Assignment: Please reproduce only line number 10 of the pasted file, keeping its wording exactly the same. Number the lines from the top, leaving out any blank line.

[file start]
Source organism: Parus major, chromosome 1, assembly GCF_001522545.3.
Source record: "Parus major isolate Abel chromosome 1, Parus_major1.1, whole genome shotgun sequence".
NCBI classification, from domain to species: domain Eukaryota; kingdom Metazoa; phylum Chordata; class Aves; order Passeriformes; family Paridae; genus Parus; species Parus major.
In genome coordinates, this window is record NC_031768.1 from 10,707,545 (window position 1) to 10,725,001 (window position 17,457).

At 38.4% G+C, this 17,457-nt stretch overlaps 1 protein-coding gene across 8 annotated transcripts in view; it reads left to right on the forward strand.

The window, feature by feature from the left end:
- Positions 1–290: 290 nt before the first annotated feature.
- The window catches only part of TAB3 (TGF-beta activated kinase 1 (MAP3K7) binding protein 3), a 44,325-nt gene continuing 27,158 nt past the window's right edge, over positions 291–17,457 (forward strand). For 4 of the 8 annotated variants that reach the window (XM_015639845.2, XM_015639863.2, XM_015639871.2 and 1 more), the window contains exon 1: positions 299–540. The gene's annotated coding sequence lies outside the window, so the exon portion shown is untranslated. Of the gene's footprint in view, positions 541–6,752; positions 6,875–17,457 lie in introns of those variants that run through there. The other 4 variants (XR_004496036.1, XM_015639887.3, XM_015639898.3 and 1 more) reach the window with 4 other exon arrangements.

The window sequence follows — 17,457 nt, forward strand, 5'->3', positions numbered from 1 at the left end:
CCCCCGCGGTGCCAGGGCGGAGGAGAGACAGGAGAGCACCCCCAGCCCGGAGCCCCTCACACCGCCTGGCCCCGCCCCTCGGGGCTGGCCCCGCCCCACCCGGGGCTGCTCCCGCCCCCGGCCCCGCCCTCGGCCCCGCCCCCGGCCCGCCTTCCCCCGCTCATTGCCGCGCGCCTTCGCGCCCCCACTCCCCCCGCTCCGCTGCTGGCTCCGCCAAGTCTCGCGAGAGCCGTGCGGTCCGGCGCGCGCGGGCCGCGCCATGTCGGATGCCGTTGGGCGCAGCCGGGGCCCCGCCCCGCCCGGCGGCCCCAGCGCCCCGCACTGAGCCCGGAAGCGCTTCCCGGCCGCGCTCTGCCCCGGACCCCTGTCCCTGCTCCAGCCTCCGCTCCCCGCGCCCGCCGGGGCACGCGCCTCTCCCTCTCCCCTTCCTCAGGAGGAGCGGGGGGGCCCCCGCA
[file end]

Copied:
CCCCCGCGGTGCCAGGGCGGAGGAGAGACAGGAGAGCACCCCCAGCCCGGAGCCCCTCACACCGCCTGGCCCCGCCCCTCGGGGCTGGCCCCGCCCCACCCGGGGCTGCTCCCGCCCCCGGCCCCGCCCTCGGCCCCGCCCCCGGCCCGCCTTCCCCCGCTCATTGCCGCGCGCCTTCGCGCCCCCACTCCCCCCGCTCCGCTGCTGGCTCCGCCAAGTCTCGCGAGAGCCGTGCGGTCCGGCGCGCGCGGGCCGCGCCATGTCGGATGCCGTTGGGCGCAGCCGGGGCCCCGCCCCGCCCGGCGGCCCCAGCGCCCCGCACTGAGCCCGGAAGCGCTTCCCGGCCGCGCTCTGCCCCGGACCCCTGTCCCTGCTCCAGCCTCCGCTCCCCGCGCCCGCCGGGGCACGCGCCTCTCCCTCTCCCCTTCCTCAGGAGGAGCGGGGGGGCCCCCGCA